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Effect of the energy input on the microstructure and mechanical behavior of AA2024-T351 joint produced by friction stir welding

  • Natália Lopes do ValeEmail author
  • Edwar Andrés Torres
  • Tiago Felipe de Abreu Santos
  • Severino Leopoldino Urtiga Filho
  • Jorge F. dos Santos
Technical Paper
  • 99 Downloads

Abstract

Butt joints of AA2024-T351, with 6 mm thickness, were friction-stir-welded. The objective was to investigate the effects of the energy input on the microstructure and mechanical properties of the joints. The welded joints were tested employing a Mo–Va tool, with shoulder and pin diameter of 15 and 6 mm, respectively. The parameters were selected according to visual inspection of the welds, bending test, and microstructural analysis. Constant values of rotational speed and axial force were employed: 1000 rpm and 13 kN, respectively. The welding speed varied from 3 to 6 mm/s. Temperature measurements were performed along the welding process, analysis by optical microscope, microhardness, and bending tests. The process parameters selected resulted in butt joints with good characteristics, no microvoids, and full penetration. The base metal presented mainly S-type compounds, while in the HAZ thickening and loss of coherence of this precipitates are found. A more refined microstructure was found in the stir zone, based on the CDRX mechanism, with evidences of GDRX in the SZ/TMAZ (AS). As far away from the weld the indentation line is, lower is the hardness of the stir zone. The joints presented a similar increase in the mechanical resistance, with loss in ductility.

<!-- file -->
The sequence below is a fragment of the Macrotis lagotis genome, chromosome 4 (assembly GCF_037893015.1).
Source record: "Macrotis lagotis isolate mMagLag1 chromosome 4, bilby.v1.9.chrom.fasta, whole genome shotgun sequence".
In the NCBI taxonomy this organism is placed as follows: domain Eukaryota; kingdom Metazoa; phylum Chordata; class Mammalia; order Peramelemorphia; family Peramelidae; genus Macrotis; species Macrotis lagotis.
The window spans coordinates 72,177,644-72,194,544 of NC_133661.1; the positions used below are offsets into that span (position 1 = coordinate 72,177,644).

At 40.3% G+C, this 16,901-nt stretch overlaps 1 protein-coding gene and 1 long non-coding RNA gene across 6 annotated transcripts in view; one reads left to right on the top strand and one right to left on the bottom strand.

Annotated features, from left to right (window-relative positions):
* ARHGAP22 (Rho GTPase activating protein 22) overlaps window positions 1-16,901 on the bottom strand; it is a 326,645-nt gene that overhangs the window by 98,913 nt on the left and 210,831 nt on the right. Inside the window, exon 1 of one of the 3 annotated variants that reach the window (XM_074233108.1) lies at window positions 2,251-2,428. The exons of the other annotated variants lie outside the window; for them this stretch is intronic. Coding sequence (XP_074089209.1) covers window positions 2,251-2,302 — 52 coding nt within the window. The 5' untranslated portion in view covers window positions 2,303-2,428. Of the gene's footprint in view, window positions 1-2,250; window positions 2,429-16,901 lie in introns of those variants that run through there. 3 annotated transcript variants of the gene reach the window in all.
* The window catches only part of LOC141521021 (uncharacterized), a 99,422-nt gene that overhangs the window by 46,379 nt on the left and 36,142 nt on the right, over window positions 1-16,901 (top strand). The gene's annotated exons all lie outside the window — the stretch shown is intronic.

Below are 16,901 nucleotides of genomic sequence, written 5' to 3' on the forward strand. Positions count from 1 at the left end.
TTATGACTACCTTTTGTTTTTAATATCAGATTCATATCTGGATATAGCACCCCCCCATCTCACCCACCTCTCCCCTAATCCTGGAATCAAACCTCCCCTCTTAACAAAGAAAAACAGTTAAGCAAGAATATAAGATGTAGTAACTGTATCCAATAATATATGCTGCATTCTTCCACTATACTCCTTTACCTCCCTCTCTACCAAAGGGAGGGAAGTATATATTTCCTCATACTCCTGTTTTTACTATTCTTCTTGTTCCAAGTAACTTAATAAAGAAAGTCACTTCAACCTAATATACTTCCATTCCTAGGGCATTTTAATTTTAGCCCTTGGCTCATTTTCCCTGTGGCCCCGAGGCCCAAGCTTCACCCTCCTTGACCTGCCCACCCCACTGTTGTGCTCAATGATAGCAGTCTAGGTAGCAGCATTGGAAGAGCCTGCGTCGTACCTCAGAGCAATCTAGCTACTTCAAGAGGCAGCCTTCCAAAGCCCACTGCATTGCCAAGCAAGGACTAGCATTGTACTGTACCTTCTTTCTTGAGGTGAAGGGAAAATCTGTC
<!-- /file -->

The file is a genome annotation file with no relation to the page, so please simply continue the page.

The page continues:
Keywords

Welding parameter Microstructure Thermal cycle 

Notes

Acknowledgements

The authors gratefully acknowledge Petrobras/ANP, FINEP, CNPq, FACEPE, COMPOLAB. The work was developed in the Joining Technology Group from HZG.

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Copyright information

© The Brazilian Society of Mechanical Sciences and Engineering 2018

Authors and Affiliations

  1. 1.Department of Mechanical EngineeringUniversidade Federal de PernambucoRecifeBrazil
  2. 2.Department of Mechanical EngineeringUniversidad de AntioquiaMedellínColombia
  3. 3.Helmholtz-Zentrum Geesthacht GmbH, Institute of Materials Research, Solid-State Joining ProcessesGeesthachtGermany

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